Bright and early on a rainy Saturday, our son booked into a once-a-month Saturday daycare that we always take advantage of, my better half & I took off for Tokyo to visit one of his Japan bucket list items, the Tsukiji Fish Market – the largest in the world.
The market has existed in this location for hundreds of years, but is scheduled to move this fall to a new location, so we wanted to visit before the transition took place.
To get the true fish market experience, you can line up starting at 3 a.m. to try and get one of the 30-60 guest passes to the 5 a.m. fish auction. With a toddler, we were probably up early enough to try, but everything I’d read about Tsukiji indicated this was not a family-friendly venture. It’s a working fish market, and though tourists have become more and more common, they aren’t the primary purpose of the market. So we strolled in around 10:30 a.m., when the industrial side of the market was looking a bit more like this:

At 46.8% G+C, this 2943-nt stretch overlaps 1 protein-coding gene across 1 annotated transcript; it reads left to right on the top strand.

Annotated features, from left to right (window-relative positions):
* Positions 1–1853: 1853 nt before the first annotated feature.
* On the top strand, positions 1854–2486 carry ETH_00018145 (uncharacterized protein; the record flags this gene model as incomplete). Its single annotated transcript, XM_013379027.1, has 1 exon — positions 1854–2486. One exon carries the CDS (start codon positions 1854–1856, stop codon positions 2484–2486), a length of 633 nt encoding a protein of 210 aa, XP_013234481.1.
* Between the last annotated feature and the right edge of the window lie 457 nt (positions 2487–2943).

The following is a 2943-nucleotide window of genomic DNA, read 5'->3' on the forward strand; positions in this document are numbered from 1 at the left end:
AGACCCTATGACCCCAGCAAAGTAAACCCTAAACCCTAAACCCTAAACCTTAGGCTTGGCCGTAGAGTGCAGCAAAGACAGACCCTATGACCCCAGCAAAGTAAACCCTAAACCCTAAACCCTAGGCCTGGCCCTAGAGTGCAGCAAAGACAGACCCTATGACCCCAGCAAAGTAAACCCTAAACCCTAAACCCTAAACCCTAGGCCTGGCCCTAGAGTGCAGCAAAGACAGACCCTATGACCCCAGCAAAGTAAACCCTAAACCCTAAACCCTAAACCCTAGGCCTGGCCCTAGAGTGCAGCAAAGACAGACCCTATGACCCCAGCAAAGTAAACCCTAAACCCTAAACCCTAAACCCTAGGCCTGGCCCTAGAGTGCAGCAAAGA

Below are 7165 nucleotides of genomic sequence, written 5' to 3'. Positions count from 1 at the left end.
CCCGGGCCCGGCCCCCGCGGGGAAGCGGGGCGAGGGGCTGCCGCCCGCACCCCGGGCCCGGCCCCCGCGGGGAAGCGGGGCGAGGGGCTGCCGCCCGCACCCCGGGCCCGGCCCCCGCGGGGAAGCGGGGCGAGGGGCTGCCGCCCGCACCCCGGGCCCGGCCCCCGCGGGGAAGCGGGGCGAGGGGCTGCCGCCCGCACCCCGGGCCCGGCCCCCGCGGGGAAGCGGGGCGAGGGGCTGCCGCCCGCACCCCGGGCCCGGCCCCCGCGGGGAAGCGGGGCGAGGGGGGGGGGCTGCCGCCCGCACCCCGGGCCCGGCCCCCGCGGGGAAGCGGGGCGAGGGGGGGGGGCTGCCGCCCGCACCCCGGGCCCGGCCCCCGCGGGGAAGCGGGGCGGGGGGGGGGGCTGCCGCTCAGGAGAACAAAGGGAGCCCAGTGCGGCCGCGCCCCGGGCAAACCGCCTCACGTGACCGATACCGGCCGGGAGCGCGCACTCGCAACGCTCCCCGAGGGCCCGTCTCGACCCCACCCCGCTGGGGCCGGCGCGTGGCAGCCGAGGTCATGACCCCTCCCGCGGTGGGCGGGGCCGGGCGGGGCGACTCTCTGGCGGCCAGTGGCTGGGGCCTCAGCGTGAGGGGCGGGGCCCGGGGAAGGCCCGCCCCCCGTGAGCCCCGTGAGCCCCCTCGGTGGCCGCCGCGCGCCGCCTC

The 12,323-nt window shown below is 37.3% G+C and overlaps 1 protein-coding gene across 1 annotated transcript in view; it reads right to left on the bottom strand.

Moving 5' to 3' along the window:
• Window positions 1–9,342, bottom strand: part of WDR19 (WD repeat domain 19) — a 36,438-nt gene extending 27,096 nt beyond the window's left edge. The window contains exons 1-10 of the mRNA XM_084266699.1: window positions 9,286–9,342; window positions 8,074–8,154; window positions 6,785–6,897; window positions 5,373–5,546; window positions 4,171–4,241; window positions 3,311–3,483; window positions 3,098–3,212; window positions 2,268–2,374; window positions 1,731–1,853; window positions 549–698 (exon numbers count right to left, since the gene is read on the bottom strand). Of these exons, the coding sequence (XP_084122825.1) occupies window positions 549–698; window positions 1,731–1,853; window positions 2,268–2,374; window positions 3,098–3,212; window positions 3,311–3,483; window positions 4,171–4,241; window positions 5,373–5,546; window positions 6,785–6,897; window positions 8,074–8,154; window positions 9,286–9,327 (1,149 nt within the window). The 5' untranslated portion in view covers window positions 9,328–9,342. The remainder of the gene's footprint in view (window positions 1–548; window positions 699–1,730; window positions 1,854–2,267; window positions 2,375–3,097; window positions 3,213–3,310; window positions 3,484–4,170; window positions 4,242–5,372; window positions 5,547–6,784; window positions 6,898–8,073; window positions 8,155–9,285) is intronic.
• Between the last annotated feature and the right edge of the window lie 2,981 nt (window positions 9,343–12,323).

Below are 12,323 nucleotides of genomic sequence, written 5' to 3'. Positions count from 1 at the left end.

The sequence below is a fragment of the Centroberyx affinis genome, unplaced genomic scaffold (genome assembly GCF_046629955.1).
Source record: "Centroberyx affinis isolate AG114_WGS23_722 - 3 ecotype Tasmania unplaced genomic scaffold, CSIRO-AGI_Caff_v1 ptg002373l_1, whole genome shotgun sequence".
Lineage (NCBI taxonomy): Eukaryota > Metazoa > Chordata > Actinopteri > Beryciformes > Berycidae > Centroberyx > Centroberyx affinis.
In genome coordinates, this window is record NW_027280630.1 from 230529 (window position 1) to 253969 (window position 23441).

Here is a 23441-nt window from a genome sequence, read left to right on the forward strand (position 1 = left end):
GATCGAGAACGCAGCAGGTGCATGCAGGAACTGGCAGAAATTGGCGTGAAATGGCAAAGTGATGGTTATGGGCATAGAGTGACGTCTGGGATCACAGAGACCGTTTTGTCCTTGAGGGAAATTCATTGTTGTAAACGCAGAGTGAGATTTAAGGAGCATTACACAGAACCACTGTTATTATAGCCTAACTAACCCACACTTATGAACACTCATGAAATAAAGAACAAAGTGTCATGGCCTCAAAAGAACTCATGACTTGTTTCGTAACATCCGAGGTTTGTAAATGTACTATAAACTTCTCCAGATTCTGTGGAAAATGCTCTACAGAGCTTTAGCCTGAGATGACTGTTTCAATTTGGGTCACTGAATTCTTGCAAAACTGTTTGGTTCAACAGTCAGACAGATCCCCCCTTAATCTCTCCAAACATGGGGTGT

The outer market, however, was still bustling.
Any kind of sea creature you could possibly eat was on sale somewhere in the rainy maze of vendors, including tuna bigger than me, squids as large as my head, and oysters larger than a hand.
And once you got tired of shopping for seafood, you could stop at one of the restaurants tucked inside the warren of shops to actually eat some seafood.
My personal favorite part of the entire fish market were all the kawaii images of bears with the fish. Were hungry bears a historic problem for the fish market?? Does Japan even have polar bears??
After we got nice and fishified, MBH and I walked to the much fancier part of town – Ginza. We found Chuo-dori, a street flanked by Tokyo’s flagship luxury stores and closed to vehicles on weekend afternoons.
The shopping was pretty incredible, and so was the architecture.
After a lot of (window) shopping (including three million yen earrings at Tiffanys), we decided to try some of the sakura (cherry blossom) seasonal Starbucks offerings, and managed to find…
After our refuel, we headed over to Wako, an awesomely named Tokyo department store with an art gallery on the sixth floor. We took in their kimono exhibition and a stroll through their fancy chopstick section, where their sets were sold for the equivalent of hundreds of American dollars.
To visit the Tsukiji Fish Market, learn more here. All of Ginza is easily walkable, we stopped at the Shinbashi station and walked the rest of the day from there.